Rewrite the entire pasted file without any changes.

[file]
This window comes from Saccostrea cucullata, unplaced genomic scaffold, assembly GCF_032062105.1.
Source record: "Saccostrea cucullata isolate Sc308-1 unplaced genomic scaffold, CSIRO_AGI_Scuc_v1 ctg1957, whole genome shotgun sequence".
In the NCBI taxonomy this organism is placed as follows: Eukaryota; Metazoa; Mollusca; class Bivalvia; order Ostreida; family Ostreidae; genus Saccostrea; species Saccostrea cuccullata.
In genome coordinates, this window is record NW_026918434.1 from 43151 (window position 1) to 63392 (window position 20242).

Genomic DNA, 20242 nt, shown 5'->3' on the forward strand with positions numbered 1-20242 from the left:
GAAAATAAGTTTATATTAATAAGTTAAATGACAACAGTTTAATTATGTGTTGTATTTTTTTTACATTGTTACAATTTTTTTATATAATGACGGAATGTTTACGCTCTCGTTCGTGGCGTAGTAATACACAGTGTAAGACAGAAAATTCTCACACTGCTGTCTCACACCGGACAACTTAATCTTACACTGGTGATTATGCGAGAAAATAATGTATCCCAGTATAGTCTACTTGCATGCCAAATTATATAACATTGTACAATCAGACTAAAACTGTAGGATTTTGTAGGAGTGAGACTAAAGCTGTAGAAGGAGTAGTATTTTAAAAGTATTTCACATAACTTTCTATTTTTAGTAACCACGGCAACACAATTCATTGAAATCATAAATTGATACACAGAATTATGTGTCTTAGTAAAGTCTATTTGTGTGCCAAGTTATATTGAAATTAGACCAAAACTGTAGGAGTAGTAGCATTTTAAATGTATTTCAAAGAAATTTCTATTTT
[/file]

This window comes from Saccostrea cucullata, unplaced genomic scaffold, assembly GCF_032062105.1.
Source record: "Saccostrea cucullata isolate Sc308-1 unplaced genomic scaffold, CSIRO_AGI_Scuc_v1 ctg1957, whole genome shotgun sequence".
In the NCBI taxonomy this organism is placed as follows: Eukaryota; Metazoa; Mollusca; class Bivalvia; order Ostreida; family Ostreidae; genus Saccostrea; species Saccostrea cuccullata.
In genome coordinates, this window is record NW_026918434.1 from 43151 (window position 1) to 63392 (window position 20242).

Genomic DNA, 20242 nt, shown 5'->3' on the forward strand with positions numbered 1-20242 from the left:
GAAAATAAGTTTATATTAATAAGTTAAATGACAACAGTTTAATTATGTGTTGTATTTTTTTTACATTGTTACAATTTTTTTATATAATGACGGAATGTTTACGCTCTCGTTCGTGGCGTAGTAATACACAGTGTAAGACAGAAAATTCTCACACTGCTGTCTCACACCGGACAACTTAATCTTACACTGGTGATTATGCGAGAAAATAATGTATCCCAGTATAGTCTACTTGCATGCCAAATTATATAACATTGTACAATCAGACTAAAACTGTAGGATTTTGTAGGAGTGAGACTAAAGCTGTAGAAGGAGTAGTATTTTAAAAGTATTTCACATAACTTTCTATTTTTAGTAACCACGGCAACACAATTCATTGAAATCATAAATTGATACACAGAATTATGTGTCTTAGTAAAGTCTATTTGTGTGCCAAGTTATATTGAAATTAGACCAAAACTGTAGGAGTAGTAGCATTTTAAATGTATTTCAAAGAAATTTCTATTTT